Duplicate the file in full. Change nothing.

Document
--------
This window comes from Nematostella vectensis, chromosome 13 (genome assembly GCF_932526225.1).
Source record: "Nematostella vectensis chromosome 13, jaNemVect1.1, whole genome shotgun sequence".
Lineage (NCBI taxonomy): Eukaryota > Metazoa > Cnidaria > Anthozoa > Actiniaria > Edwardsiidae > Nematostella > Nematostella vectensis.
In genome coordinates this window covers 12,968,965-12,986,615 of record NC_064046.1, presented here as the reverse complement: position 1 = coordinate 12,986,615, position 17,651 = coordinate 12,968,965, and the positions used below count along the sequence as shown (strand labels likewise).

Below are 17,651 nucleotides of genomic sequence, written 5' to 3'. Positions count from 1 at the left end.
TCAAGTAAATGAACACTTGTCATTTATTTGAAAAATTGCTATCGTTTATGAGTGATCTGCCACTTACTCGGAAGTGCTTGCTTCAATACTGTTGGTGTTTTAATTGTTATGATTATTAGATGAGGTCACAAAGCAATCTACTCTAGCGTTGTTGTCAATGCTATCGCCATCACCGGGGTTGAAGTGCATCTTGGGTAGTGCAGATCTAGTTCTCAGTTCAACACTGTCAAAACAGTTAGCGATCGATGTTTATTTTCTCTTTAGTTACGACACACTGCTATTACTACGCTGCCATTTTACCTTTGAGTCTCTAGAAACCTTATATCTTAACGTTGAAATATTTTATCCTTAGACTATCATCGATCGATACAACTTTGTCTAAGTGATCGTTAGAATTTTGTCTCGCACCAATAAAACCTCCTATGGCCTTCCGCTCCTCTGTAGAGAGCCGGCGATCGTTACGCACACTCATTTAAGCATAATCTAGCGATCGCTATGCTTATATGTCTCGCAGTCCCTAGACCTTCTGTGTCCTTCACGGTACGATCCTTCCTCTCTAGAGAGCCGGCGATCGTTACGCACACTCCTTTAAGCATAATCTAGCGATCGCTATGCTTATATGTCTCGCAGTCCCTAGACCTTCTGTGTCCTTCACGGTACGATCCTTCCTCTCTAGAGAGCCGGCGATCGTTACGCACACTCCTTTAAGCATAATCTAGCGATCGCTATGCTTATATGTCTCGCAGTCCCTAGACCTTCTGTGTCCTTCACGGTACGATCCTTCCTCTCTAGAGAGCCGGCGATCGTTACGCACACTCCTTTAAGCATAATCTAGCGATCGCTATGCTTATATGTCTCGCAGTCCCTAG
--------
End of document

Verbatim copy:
This window comes from Nematostella vectensis, chromosome 13 (genome assembly GCF_932526225.1).
Source record: "Nematostella vectensis chromosome 13, jaNemVect1.1, whole genome shotgun sequence".
Lineage (NCBI taxonomy): Eukaryota > Metazoa > Cnidaria > Anthozoa > Actiniaria > Edwardsiidae > Nematostella > Nematostella vectensis.
In genome coordinates this window covers 12,968,965-12,986,615 of record NC_064046.1, presented here as the reverse complement: position 1 = coordinate 12,986,615, position 17,651 = coordinate 12,968,965, and the positions used below count along the sequence as shown (strand labels likewise).

Below are 17,651 nucleotides of genomic sequence, written 5' to 3'. Positions count from 1 at the left end.
TCAAGTAAATGAACACTTGTCATTTATTTGAAAAATTGCTATCGTTTATGAGTGATCTGCCACTTACTCGGAAGTGCTTGCTTCAATACTGTTGGTGTTTTAATTGTTATGATTATTAGATGAGGTCACAAAGCAATCTACTCTAGCGTTGTTGTCAATGCTATCGCCATCACCGGGGTTGAAGTGCATCTTGGGTAGTGCAGATCTAGTTCTCAGTTCAACACTGTCAAAACAGTTAGCGATCGATGTTTATTTTCTCTTTAGTTACGACACACTGCTATTACTACGCTGCCATTTTACCTTTGAGTCTCTAGAAACCTTATATCTTAACGTTGAAATATTTTATCCTTAGACTATCATCGATCGATACAACTTTGTCTAAGTGATCGTTAGAATTTTGTCTCGCACCAATAAAACCTCCTATGGCCTTCCGCTCCTCTGTAGAGAGCCGGCGATCGTTACGCACACTCATTTAAGCATAATCTAGCGATCGCTATGCTTATATGTCTCGCAGTCCCTAGACCTTCTGTGTCCTTCACGGTACGATCCTTCCTCTCTAGAGAGCCGGCGATCGTTACGCACACTCCTTTAAGCATAATCTAGCGATCGCTATGCTTATATGTCTCGCAGTCCCTAGACCTTCTGTGTCCTTCACGGTACGATCCTTCCTCTCTAGAGAGCCGGCGATCGTTACGCACACTCCTTTAAGCATAATCTAGCGATCGCTATGCTTATATGTCTCGCAGTCCCTAGACCTTCTGTGTCCTTCACGGTACGATCCTTCCTCTCTAGAGAGCCGGCGATCGTTACGCACACTCCTTTAAGCATAATCTAGCGATCGCTATGCTTATATGTCTCGCAGTCCCTAG